The agreement between the measurements on the routine flow cytometer and the CD-Sapphire was good for all markers (Figure 2). For MAC-1, the Spearman correlation coefficient was 0.976 ( ), L-selectin had a coefficient of 0.799 ( ), FcγRIII of 0.407 ( ), and for active FcγRII the association was 1.000 ( ).

fig2
Figure 2: Agreement between two flow cytometers. Samples of whole blood of ten healthy volunteers were measured on both a FACSCalibur and a Cell-Dyn Sapphire to demonstrate the agreement between median fluorescent intensity (MFI) of monoclonal antibodies on neutrophils. Whole blood was incubated with (a) RPE-labeled CD11b (MAC-1); (b) FITC-labeled CD62L (L-selectin); (c) Alexa Fluor 647-labeled CD16 (FcγRIII) for the experiment on the CD-Sapphire and ECD-labeled CD16 (FcγRIII) for the experiment on the FACSCalibur; (d) FITC-labeled MhoPhab A27, a monoclonal phage antibody, which recognizes active FcγRII (CD32). The solid lines are regression lines. = Spearmans rank correlation coefficient. ns = Significant.

The average time for preparation and analysis of one sample on the routine flow cytometer was approximately 125 minutes, whereas sample preparation and analysis on the CD-Sapphire took approximately 130 minutes. Calculations of absolute fluorescence/cell values took about 10 minutes in both machines.

In the second set of experiments, we used a fully automated staining procedure by the CD-Sapphire, including pipetting, lysing of erythrocytes and measuring fluorescence (Figure 3). This approach resulted in the identification of significant differences in expression of active FcγRII, between samples without preincubation with fMLF (mean ), and samples with fMLF preincubation (mean , ). The average time for the whole procedure, including sample preparation and analysis of one sample on the CD-Sapphire, took approximately 18 minutes. Manual off-line calculations of absolute fluorescence/cell values took about 10 minutes.

509513.fig.003
Figure 3: Incubation of monoclonal antibodies by the Cell-Dyn Sapphire. In ten healthy volunteers, two blood samples were taken. Half of the whole blood samples ( ) were preincubated for 5 minutes with fMLF 10−6, and half of samples ( ) were not preincubated. The samples were then put in a Cell-Dyn Sapphire, and this analyser fully automatic performed flow cytometry analysis with the monoclonal phage antibody A27 that recognizes the active FcγRII (represented as expression of active FcγRII). MFI = median fluorescence intensity.

4. Discussion

This study evaluated the implementation of monoclonal antibodies for the determination of the posttraumatic systemic immune responses on a routine haematology analyser. The CD-Sapphire is such an analyser with a capability for analysis of fluorescent cells, by applying methods that are analogous to conventional flow cytometry. This study demonstrates the feasibility of analysis of the activation phenotype of neutrophils by using the extended immuno-fluorescent modus of the CD-Sapphire analyser. This was shown for inflammatory markers that are commonly used in trauma research.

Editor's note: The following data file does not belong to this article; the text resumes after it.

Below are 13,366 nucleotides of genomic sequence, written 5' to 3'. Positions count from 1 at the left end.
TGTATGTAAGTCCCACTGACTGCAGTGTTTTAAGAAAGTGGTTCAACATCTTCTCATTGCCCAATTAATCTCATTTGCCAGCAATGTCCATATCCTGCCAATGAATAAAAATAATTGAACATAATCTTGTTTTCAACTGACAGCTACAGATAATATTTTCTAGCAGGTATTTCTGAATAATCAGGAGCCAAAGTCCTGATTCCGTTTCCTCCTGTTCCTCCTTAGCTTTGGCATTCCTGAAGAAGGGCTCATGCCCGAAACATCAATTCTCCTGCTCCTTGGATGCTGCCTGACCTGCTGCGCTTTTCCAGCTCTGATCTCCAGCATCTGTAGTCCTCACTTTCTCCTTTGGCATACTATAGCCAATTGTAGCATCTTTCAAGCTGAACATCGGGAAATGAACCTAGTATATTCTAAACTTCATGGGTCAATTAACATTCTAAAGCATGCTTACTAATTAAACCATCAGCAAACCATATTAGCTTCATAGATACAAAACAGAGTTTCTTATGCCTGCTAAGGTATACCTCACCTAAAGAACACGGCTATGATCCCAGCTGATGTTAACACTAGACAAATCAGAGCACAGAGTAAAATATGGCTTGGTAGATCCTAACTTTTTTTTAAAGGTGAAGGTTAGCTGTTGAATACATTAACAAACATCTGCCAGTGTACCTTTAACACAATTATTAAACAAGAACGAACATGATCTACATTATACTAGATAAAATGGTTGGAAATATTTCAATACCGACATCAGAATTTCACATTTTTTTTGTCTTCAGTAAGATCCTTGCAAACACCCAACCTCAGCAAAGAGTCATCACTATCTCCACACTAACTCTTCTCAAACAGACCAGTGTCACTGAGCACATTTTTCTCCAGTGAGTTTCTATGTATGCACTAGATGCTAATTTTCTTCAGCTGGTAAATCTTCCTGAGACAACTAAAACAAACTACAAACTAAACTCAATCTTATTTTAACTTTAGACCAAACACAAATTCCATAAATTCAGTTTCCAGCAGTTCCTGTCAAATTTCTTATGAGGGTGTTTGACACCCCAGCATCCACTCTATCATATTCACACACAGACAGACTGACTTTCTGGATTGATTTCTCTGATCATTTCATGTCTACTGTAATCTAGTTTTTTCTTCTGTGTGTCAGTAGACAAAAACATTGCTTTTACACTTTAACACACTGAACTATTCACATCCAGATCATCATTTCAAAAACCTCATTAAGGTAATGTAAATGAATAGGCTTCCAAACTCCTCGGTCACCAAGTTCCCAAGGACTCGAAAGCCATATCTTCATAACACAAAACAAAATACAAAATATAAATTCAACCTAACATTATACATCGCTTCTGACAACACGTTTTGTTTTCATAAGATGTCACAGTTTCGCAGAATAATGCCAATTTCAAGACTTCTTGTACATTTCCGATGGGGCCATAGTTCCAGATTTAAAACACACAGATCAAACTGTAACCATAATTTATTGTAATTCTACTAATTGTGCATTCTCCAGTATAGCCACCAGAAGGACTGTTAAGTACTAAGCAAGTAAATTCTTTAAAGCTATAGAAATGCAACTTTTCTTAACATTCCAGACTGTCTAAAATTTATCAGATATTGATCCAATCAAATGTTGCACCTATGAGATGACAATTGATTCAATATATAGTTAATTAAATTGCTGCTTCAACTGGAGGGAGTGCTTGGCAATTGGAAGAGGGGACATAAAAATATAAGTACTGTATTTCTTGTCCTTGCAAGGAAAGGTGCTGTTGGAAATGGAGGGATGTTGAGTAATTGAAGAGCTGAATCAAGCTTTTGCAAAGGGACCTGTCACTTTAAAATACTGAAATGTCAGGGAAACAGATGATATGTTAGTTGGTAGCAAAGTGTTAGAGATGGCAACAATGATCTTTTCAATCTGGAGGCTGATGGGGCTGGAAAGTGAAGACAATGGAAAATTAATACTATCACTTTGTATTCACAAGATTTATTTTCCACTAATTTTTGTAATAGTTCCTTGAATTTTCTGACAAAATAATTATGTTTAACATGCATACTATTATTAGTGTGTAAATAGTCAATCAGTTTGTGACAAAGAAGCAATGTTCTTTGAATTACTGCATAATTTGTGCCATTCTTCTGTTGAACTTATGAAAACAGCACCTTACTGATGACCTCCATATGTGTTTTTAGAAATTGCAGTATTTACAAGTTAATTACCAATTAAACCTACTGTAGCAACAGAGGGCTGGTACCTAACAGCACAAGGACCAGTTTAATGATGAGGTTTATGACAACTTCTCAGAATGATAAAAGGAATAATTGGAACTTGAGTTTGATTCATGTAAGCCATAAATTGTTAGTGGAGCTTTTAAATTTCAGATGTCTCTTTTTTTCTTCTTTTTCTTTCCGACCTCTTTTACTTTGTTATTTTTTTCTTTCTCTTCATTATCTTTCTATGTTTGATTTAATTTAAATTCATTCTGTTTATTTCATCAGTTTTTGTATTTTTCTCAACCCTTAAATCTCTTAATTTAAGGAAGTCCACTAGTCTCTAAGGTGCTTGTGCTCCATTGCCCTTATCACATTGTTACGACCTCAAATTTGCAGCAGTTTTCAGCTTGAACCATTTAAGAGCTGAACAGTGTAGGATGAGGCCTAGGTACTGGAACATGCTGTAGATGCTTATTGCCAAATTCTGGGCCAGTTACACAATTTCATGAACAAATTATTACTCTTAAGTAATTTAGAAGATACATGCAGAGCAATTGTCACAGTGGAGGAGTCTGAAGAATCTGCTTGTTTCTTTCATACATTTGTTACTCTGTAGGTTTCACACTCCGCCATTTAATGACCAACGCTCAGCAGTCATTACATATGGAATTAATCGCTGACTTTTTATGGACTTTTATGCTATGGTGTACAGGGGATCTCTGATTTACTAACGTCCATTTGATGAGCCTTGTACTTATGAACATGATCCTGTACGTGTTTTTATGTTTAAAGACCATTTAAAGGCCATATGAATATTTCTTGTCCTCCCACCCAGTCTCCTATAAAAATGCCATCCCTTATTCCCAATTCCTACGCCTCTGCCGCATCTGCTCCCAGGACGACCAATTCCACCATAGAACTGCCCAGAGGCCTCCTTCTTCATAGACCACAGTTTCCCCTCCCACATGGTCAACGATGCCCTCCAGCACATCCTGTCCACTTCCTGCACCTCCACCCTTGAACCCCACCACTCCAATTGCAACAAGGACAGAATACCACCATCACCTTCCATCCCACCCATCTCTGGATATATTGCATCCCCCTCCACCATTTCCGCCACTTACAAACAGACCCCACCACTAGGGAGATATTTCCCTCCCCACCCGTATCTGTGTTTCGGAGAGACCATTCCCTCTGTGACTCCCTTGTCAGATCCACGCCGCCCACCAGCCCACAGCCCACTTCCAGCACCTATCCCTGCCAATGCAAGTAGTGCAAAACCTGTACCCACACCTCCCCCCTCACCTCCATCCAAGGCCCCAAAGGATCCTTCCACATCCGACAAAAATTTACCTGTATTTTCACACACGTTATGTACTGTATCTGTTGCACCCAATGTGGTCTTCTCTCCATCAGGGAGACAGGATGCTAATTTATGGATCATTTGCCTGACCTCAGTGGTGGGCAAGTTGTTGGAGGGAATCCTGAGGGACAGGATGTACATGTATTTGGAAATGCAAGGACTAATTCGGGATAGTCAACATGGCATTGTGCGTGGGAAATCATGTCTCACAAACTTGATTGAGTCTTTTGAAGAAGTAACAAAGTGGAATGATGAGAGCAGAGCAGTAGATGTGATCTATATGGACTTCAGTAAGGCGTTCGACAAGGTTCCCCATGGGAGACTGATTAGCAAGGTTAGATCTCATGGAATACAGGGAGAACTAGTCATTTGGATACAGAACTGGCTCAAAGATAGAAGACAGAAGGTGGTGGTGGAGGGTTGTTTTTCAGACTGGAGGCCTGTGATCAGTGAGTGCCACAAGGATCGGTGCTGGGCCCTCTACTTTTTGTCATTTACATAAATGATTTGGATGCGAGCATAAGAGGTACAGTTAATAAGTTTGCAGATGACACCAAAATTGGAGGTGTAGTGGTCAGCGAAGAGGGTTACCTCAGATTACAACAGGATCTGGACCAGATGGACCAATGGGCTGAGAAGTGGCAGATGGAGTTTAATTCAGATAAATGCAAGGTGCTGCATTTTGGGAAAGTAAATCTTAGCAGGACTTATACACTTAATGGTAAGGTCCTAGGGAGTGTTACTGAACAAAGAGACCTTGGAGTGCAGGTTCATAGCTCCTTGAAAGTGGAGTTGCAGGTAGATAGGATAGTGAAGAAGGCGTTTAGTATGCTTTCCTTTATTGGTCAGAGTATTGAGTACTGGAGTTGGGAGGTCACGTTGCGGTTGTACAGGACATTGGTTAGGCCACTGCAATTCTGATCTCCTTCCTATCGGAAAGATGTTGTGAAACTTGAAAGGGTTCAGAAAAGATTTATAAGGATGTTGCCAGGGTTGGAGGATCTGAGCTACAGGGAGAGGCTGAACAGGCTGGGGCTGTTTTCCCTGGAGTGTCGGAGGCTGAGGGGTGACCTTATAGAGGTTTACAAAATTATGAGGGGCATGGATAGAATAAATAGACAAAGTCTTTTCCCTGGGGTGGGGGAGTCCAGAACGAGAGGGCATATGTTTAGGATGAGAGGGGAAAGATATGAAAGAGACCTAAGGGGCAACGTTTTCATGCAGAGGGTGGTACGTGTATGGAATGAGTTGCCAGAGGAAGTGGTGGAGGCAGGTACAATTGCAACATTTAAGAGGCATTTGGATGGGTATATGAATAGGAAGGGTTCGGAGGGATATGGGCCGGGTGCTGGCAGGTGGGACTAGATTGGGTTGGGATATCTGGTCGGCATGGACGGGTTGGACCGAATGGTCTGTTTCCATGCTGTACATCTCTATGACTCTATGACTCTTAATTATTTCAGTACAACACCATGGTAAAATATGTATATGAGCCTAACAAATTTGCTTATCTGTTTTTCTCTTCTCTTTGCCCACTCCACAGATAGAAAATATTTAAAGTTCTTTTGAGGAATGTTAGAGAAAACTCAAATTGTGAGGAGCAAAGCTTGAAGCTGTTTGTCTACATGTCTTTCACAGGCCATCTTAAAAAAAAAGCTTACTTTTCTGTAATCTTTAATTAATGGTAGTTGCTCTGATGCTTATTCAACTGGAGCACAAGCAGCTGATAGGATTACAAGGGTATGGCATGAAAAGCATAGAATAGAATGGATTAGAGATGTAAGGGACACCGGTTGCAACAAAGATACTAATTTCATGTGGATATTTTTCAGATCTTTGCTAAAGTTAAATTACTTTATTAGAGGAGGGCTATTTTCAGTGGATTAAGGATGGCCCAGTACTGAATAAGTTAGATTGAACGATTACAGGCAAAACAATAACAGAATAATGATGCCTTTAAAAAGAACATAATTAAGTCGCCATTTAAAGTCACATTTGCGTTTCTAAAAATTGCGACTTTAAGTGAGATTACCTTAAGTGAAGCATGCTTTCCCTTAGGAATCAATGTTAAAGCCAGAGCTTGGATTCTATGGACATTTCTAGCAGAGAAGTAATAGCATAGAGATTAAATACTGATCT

The results from the CD-Sapphire showed a high agreement to those of a routine flow cytometer, when paired samples were analysed. These results are in line with studies from the field of clinical chemistry, showing that results from the CD-Sapphire were comparable to their conventional flow cytometry in diagnostic measurements [13, 15, 18]. In addition, the machine has a fully automated modus for staining and incubating whole blood samples with antibodies, lysis of erythrocytes, and subsequent data acquisition [14]. Using this modus, we were able to show that the haematology analyser could clearly distinguish neutrophils that were activated with fMLF compared to control cells. This automated analysis only required a fraction of the time needed for regular flow cytometric analyses. In addition, this analysis did not require sample preparation by technicians. Implementation of such screening on activation markers on neutrophils of trauma patients with the CD-Sapphire greatly facilitates research on the posttraumatic immune response and its modulation. Furthermore, the rapid and fully automated modus does not need specialized staff trained in flow cytometry and is likely cost effective.

There are some limitations to these experiments. Firstly, the FACSCalibur and the CD-Sapphire have slightly different fluorescent detectors. We, therefore, could not use the same fluorochrome in our CD16 antibody (clone 3G8) preparations.

Secondly, we measured the expression of FcγRIII in the FL-3 channel, normally used to test the viability of cells with Propidium Iodine. We used fresh blood samples (<1 hour of sampling), assuming that the large majority of cells had a full viability. Müller et al. and others previously showed that proportions of nonviable leukocytes (especially neutrophils) progressively increase between twelve and 72 hours of storage at room temperature [19]. In comparison, Hedberg and Lehto found that white blood cell differential parameters are stable for up to 48–72 hours, when stored at >4°C [20]. We, therefore, advise that analysis of additional fluorescent markers in FL-3 of the CD-Sapphire should be performed without delay after sampling of the whole blood.

Thirdly, CD-Sapphire software includes fully automated data analysis of fluorescent measurements in the CD3/4/8 modus for lymphocytes. However, to obtain absolute fluorescent information of other cell populations, currently measured raw file information must be extracted from the machine and subjected to manual data analysis in off-line flow analysis software, such as FCS Express. These manual interventions could be overcome by the development of automated software, such as the Leuko64 QuantiCALC software that already exists for the analysis the LeukoCD64 Assay kits [21].

5. Conclusion

In conclusion, this study shows that the CD-Sapphire haematology analyser can be used for analysis of inflammatory antibodies to determine the posttraumatic immune response in trauma patients. It is, not only, comparable with conventional flow cytometry, but it is also more suitable for personnel without specific flow cytometry training. The reduced time necessary for analysis and potentially reduced labour cost constitutes a step forward in further research possibilities and for implementation in clinical diagnostics.

Authors’ Contribution

K. M. Groeneveld and M. Heeres contributed equally to the paper.